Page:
[CrossRef]

Giles, C.

C. Giles, C. Miller, D. Chen, H. Chen, G. Sun, Y. Lee, “Learning and extracting finite state automata with second-order recurrent neural networks,” Neural Comput. 2, 393–405 (1992).
[CrossRef]

C. Giles, T. Maxwell, “Learning, invariance, and generalization in high-order neural networks,” Appl. Opt. 26, 4972–4978(1987).
[CrossRef] [PubMed]

C. Giles, R. Griffin, T. Maxwell, “Encoding geometrical invariances in higher-order neural networks,” in Proceedings of the IEEE First International Neural Information Processing Systems Conference, D. Anderson, ed. (Institute of Electrical and Electronics Engineers, New York, 1988), pp. 301–306.

Griffin, R.

C. Giles, R. Griffin, T. Maxwell, “Encoding geometrical invariances in higher-order neural networks,” in Proceedings of the IEEE First International Neural Information Processing Systems Conference, D. Anderson, ed. (Institute of Electrical and Electronics Engineers, New York, 1988), pp. 301–306.

Grossberg, S.

S. Grossberg, D. Somers, “Synchronized oscillators during cooperative feature linking in a cortical model of visual perception,” Neural Networks 4, 453–466 (1991).
[CrossRef]

S. Grossberg, Studies of Mind and Brain (Reidel, Dordrecht, The Netherlands, 1982), pp. 49–50.

Johnson, J. L.

J. L. Johnson, D. Ritter, “Observation of periodic waves in a pulse-coupled neural network,” Opt. Lett. 18, 1253–1255 (1993).
[CrossRef] [PubMed]

J. L. Johnson, “Waves in pulse-coupled neural networks,” in Proceedings of the World Congress on Neural NetworksInternational Neural Network Society, Hillsdale, N.J., 1993), Vol. 4, pp. 299–302.

J. L. Johnson, “Pulse-coupled neural networks,” in Critical Reviews of Optical Science and Technology, S. Chen, H. J. Caulfield, eds., Proc. Soc. Photo-Opt. Instrum. Eng.CR55: 47–76 (1994).

J. L. Johnson, H. Ranganath, H. J. Caulfield, “Pulse-coupled neural networks,” in Temporal Dynamics and Time Variant Pattern Recognition, J. Dayhoff, ed., (Ablex, Norwood, N.J., to be published).

Jordan, W.

R. Eckhorn, R. Bauer, M. Rosch, W. Jordan, W. Kruse, M. Munk, “Functionally related modules of cat visual cortex shows stimulus-evoked coherent oscillations: a multiple electrode study,” Invest. Ophthalmol. Vis. Sci. 29, 331–343 (1988).

Kruse, W.

R. Eckhorn, R. Bauer, M. Rosch, W. Jordan, W. Kruse, M. Munk, “Functionally related modules of cat visual cortex shows stimulus-evoked coherent oscillations: a multiple electrode study,” Invest. Ophthalmol. Vis. Sci. 29, 331–343 (1988).

Lee, Y.

C. Giles, C. Miller, D. Chen, H. Chen, G. Sun, Y. Lee, “Learning and extracting finite state automata with second-order recurrent neural networks,” Neural Comput. 2, 393–405 (1992).
[CrossRef]

Maxwell, T.

C. Giles, T. Maxwell, “Learning, invariance, and generalization in high-order neural networks,” Appl. Opt. 26, 4972–4978(1987).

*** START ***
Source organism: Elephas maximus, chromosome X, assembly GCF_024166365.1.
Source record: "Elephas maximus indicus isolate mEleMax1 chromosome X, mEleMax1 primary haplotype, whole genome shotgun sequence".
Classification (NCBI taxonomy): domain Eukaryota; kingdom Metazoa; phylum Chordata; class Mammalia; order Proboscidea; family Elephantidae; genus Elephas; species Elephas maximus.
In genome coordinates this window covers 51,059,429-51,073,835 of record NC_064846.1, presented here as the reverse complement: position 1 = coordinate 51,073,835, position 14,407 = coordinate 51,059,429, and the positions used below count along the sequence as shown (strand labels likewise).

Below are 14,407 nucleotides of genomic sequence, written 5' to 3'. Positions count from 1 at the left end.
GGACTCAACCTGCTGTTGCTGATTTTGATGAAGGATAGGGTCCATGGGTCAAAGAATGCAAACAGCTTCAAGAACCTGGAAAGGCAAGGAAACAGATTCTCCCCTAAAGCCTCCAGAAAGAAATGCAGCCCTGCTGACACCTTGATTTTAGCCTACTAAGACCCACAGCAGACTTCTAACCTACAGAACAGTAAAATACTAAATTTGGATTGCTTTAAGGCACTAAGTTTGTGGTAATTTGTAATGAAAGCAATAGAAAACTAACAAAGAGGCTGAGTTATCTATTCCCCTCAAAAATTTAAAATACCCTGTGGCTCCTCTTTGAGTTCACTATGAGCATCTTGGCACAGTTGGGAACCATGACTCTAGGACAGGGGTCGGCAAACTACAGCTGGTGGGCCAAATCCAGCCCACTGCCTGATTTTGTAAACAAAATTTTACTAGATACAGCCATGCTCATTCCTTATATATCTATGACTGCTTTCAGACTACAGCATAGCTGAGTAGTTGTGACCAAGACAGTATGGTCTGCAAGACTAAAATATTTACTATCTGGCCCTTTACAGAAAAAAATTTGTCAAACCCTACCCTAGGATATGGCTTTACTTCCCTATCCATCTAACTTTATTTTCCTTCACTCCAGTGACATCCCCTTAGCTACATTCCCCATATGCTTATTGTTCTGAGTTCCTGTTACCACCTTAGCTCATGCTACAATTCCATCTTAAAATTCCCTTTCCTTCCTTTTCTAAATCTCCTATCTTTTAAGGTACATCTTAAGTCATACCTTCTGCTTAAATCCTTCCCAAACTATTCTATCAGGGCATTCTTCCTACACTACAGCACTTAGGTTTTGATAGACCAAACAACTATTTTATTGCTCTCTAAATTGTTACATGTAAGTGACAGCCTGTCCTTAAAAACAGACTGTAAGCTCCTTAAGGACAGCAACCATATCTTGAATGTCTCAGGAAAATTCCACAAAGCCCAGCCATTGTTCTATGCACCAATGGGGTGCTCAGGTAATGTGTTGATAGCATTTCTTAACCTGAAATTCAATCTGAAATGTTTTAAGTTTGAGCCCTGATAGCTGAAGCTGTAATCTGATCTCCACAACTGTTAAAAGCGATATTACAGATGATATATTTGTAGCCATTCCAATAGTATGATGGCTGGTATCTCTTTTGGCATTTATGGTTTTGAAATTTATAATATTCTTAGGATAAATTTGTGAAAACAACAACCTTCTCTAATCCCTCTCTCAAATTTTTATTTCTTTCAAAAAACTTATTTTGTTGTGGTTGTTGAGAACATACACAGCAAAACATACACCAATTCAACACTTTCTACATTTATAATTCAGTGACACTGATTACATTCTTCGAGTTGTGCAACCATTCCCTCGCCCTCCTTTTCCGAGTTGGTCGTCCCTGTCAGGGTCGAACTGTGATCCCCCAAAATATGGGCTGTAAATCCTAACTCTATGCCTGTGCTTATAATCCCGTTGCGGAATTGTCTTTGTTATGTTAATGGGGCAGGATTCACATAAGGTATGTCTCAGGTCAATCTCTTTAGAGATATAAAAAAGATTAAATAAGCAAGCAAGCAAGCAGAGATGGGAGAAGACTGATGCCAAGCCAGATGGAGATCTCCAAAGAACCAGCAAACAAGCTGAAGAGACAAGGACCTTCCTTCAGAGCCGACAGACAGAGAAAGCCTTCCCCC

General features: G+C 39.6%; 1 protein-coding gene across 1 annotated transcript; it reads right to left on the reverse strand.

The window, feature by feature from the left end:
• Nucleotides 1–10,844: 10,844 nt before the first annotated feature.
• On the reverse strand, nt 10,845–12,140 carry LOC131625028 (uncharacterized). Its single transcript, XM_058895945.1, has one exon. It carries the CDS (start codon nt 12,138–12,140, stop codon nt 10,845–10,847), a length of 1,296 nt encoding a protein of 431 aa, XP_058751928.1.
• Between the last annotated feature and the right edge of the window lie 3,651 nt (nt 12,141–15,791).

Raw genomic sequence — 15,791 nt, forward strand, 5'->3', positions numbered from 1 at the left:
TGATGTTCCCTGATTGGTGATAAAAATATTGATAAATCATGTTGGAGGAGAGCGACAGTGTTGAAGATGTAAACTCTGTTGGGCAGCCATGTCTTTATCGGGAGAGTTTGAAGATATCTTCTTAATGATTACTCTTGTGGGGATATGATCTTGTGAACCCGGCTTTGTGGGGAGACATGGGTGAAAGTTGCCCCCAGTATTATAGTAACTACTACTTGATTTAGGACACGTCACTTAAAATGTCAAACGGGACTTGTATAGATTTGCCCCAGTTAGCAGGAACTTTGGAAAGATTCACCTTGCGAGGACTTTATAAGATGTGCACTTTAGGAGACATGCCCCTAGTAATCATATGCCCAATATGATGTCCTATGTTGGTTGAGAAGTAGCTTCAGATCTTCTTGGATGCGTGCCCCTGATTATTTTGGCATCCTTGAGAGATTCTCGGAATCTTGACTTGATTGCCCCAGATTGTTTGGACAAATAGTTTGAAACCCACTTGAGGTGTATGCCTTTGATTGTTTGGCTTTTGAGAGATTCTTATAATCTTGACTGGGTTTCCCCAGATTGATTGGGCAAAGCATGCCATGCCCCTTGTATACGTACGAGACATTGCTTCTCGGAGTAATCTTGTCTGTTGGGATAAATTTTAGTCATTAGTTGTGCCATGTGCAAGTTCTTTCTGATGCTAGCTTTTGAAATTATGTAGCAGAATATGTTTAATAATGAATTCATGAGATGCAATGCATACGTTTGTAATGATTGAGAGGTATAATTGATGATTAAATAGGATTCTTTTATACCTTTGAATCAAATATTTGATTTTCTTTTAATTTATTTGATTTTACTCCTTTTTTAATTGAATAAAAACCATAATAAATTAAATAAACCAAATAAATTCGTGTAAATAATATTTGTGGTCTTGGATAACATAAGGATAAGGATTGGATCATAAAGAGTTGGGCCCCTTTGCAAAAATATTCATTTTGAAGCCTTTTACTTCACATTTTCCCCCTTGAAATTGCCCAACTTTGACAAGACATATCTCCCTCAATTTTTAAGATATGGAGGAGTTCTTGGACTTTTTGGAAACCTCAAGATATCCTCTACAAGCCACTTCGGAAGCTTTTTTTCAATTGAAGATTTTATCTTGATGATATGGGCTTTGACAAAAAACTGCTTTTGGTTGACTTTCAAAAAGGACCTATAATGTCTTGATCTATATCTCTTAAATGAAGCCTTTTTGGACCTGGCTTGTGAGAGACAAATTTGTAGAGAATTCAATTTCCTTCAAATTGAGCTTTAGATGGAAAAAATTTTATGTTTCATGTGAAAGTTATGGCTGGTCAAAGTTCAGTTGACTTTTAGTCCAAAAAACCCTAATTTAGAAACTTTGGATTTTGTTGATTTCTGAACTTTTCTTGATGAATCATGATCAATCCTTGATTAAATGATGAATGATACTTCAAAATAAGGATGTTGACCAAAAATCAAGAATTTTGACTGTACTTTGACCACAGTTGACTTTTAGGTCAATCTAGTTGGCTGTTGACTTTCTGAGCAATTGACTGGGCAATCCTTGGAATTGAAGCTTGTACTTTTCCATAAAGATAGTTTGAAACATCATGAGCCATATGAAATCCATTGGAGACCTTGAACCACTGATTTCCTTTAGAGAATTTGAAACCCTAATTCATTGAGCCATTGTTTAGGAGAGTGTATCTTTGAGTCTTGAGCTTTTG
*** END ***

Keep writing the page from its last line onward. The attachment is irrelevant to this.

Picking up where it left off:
[CrossRef] [PubMed]

C. Giles, R. Griffin, T. Maxwell, “Encoding geometrical invariances in higher-order neural networks,” in Proceedings of the IEEE First International Neural Information Processing Systems Conference, D. Anderson, ed. (Institute of Electrical and Electronics Engineers, New York, 1988), pp. 301–306.

Medvinsky, A. B.

A. B. Medvinsky, A. V. Panfilov, A. M. Pertsov, “Autowave process characterization in heart tissue,” in Self-Organization, Autowaves and Structures Far From Equilibrium, V. I. Krinsky, ed. (Springer-Verlag, New York, 1984), pp. 195–199.
[CrossRef]

Miller, C.

C. Giles, C. Miller, D. Chen, H. Chen, G. Sun, Y. Lee, “Learning and extracting finite state automata with second-order recurrent neural networks,” Neural Comput. 2, 393–405 (1992).
[CrossRef]

Munk, M.

R. Eckhorn, R. Bauer, M. Rosch, W. Jordan, W. Kruse, M. Munk, “Functionally related modules of cat visual cortex shows stimulus-evoked coherent oscillations: a multiple electrode study,” Invest. Ophthalmol. Vis. Sci. 29, 331–343 (1988).

Panfilov, A. V.

A. B. Medvinsky, A. V. Panfilov, A. M. Pertsov, “Autowave process characterization in heart tissue,” in Self-Organization, Autowaves and Structures Far From Equilibrium, V. I. Krinsky, ed. (Springer-Verlag, New York, 1984), pp. 195–199.
[CrossRef]

Pertsov, A. M.

A. B. Medvinsky, A. V. Panfilov, A. M. Pertsov, “Autowave process characterization in heart tissue,” in Self-Organization, Autowaves and Structures Far From Equilibrium, V. I. Krinsky, ed. (Springer-Verlag, New York, 1984), pp. 195–199.
[CrossRef]

Ranganath, H.

J. L. Johnson, H. Ranganath, H. J. Caulfield, “Pulse-coupled neural networks,” in Temporal Dynamics and Time Variant Pattern Recognition, J. Dayhoff, ed., (Ablex, Norwood, N.J., to be published).

Reitboeck, H. J.

R. Eckhorn, H. J. Reitboeck, M. Arndt, P. Dicke, “Feature linking via synchronization among distributed assemblies: simulations of results from cat cortex,” Neural Comput. 2, 293–307 (1990).
[CrossRef]